force niru (#) Fr.: force 1) The cause of a change in motion or shape of a body. From O.Fr. force, from L.L. fortia, from neut. pl. of L. fortis "strong," from forctus, from PIE base *bhergh- "high" (cf. Av. barəz- "high, mount," barezan- "height;" O.Pers. baršan- "height;" Mod.Pers. borz in (the mountain chain) Alborz, and borz "height, magnitude," bâlâ "up, above, high, elevated, height," Lori dialect berg "hill, mountain;" Skt. bhrant- "high;" O.E. burg, burh "castle, fortified place," from P.Gmc. *burgs "fortress;" Ger. Burg "castle," Goth. baurgs "city," E. burg, borough, Fr. bourgeois, bourgeoisie, faubourg). Niru, from Mid.Pers. nêrok, Av. nairya- "manly, male" (cf. Skt. nárya-), from nar- "man, male" (Mid./Mod.Pers. nar- "male," Skt. nár- "male"). |
force field meydân-e niru (#) Fr.: champ de force Same as → field of force. |
force multiplier parameter pârâmun-e bastâgar-e niru Fr.: paramètre de multiplicateur de force One of the three quantities (k, α, and δ) which are used in the → radiation-driven wind theory to express the radiation pressure due to spectral lines. These coefficients parametrize the radiation acceleration as: g_{rad}≅ k(dv/dr)^{α}g_{e}, where g_{e} = σ_{e}L/4πcR_{*}^{2} is the radiative acceleration by electron scattering. The parameter k is dependent on the number of lines that produce the radiation pressure. The parameter α depends on the optical depth of the driving lines and varies between 0 (optically thin) and 1 (optically thick). The parameter δ describes the dependence of k on the density with k ≅ ρ^{δ}. The velocity law of radiation-driven winds depends on α and δ, but not on k. The → mass loss rate depends on k, α, and δ (Castor et al. 1975, ApJ 195, 157; Lamers et al., 1995, ApJ 455, 269 and references therein). → force; → multiplier; → parameter. |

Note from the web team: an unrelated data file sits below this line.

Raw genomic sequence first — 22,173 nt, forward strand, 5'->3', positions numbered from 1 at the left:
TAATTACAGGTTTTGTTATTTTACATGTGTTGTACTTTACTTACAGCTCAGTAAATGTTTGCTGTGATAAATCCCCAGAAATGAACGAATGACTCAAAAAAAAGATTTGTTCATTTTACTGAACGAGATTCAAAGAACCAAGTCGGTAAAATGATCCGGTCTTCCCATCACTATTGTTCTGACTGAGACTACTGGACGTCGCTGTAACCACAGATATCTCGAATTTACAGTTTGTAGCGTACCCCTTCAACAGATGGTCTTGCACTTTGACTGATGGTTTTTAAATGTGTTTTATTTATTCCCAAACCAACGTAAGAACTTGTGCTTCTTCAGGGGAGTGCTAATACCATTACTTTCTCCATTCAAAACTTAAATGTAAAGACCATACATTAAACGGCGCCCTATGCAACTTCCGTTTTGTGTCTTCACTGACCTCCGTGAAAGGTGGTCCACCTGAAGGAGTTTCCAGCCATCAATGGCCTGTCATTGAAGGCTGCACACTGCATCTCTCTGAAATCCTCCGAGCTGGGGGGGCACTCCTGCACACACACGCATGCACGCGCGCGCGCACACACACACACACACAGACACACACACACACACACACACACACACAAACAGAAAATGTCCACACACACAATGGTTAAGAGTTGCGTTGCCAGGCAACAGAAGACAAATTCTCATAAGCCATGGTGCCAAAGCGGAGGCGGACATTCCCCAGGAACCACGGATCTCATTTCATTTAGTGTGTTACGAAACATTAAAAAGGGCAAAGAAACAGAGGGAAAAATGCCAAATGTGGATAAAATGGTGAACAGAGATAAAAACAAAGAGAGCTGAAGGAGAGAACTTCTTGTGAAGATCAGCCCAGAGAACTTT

force system râžmân-e niruhâ Fr.: système de forces Any set of forces acting on a → rigid body. |
force-free magnetic field meydân-meqnâtisi-ye bi-niru Fr.: champ magnétique sans force The condition in a plasma when the → Lorentz force is zero, that is when the electric current flows along the magnetic field. Force-free magnetic fields are encountered in astrophysical plasmas with negligible gas pressure. The solar corona is the best available example of such fields in action in a plasma. |
forced zuri (#) Fr.: forcé 1) Physics: Caused by an external force.
→ forced oscillation. Adjective from → force. Adjective from zur, → strength. |
forced flow tacân-e zuri Fr.: écoulement forcé A fluid flow generated when external forces cause the fluid to flow, for example when a flow is caused by a pump. It contrasts with → free flow. |
forced oscillation naveš-e zuri Fr.: oscillation forcée The oscillation of a system or object induced by an external periodic force. See also → free oscillation. → forced; → oscillation. |
fundamental force niru-ye bonyâdin (#) Fr.: force fondamentale Same as the → fundamental interaction. → fundamental; → force. |
generalized forces niruhâ-ye harvinidé Fr.: forces généralisées In → Lagrangian dynamics, forces related to → generalized coordinates. For any system with n generalized coordinates q_{i} (i = 1, ..., n), generalized forces are expressed by F_{i} = ∂L/∂q_{i}, where L is the → Lagrangian function. → generalized; → force. |